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Vol 21 No 11 Nov/Dec 2016

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Towards Shared Accountability in International Human Rights Law


ISBN13: 9781780683867
Published: May 2016
Publisher: Intersentia Publishers
Country of Publication: Belgium
Format: Hardback
Price: £81.00



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Non- State actors, principally corporations and international organizations, as well as foreign States, influence decision-making. This reality particularly affects the enjoyment and implementation of economic, social and cultural (ESC) rights.

Alongside what has become a fast-moving reality, legal developments in the field of ESC rights are also happening at a fast pace. In the last decade we have not only witnessed the end of the ESC justiciability debate, including a growing recognition of these rights at the domestic level, but also the adoption of an international complaints procedure to deal with violations of ESC rights (OP-ICESCR). Yet, these legal developments fall short of providing accountability in a globalized world.

There is a discrepancy between international human rights law – with its focus on the territorial State – and the current globalized context in which non-state actors and foreign States also affect the enjoyment of ESC rights. Scholars have argued for the expansion of the duty-bearer side of human rights law in order ‘to synch’ human rights law with reality. Most of the research in the last decade has focused on the recognition of the obligations of foreign States and NSAs, less so on subsequent rules for the attribution and distribution of obligations, responsibility, and remedies. What are the (legal) building blocks or foundations of a multi-duty-bearer accountability framework?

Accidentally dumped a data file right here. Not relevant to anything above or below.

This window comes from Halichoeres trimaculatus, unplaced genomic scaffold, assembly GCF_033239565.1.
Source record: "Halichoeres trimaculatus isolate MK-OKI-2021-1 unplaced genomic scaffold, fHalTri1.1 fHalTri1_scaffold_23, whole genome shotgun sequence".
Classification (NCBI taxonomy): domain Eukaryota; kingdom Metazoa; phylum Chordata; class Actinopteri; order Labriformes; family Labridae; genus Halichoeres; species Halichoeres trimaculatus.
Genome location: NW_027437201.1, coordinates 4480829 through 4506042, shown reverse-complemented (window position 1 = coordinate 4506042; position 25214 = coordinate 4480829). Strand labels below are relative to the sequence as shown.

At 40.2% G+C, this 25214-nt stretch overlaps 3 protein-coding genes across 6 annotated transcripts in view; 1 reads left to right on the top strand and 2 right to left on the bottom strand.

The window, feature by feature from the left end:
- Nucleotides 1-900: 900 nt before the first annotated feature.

This book consists of three parts. In part I the book provides the reader with a solid understanding of the concept of accountability and the challenges it implies for the protection of human rights. Part II reviews the various accountability procedures in the international and regional human rights systems.

It details the existence of any procedural and substantive provisions found in the procedures that present prospects or hurdles for the scrutiny of extraterritorial or transnational obligations. Part III turns to a normative, prescriptive outlook as it examines the procedural adaptations needed to facilitate the expansion of the duty-bearer side of human rights law.

Subjects:
Human Rights and Civil Liberties
Contents:
Introduction

PART I. UNDERSTANDING ACCOUNTABILITY
The Concept of Accountability

PART II. ACCOUNTABILITY IN INTERNATIONAL AND REGIONAL HUMAN RIGHTS LAW: PROCESSES, PRACTICE AND LIMITS
State Reporting Procedures at the International and Regional Level
Individual, Collective and Inter-State Complaint Procedures in the International and Regional Accountability Framework
Inquiry Procedures in the Internationl and Regional Accountability Framework
International Peer-Review Accountability Mechanisms
Special Procedures in the International and Regional Systems

PART III. CONTOURS OF A MULTI-DUTY BEARER FRAMEWORK
Admissibility Criteria in a Multi-Duty Bearer Framework
Attributing Obligations in a Multi-Duty Bearer Framework

Bibliography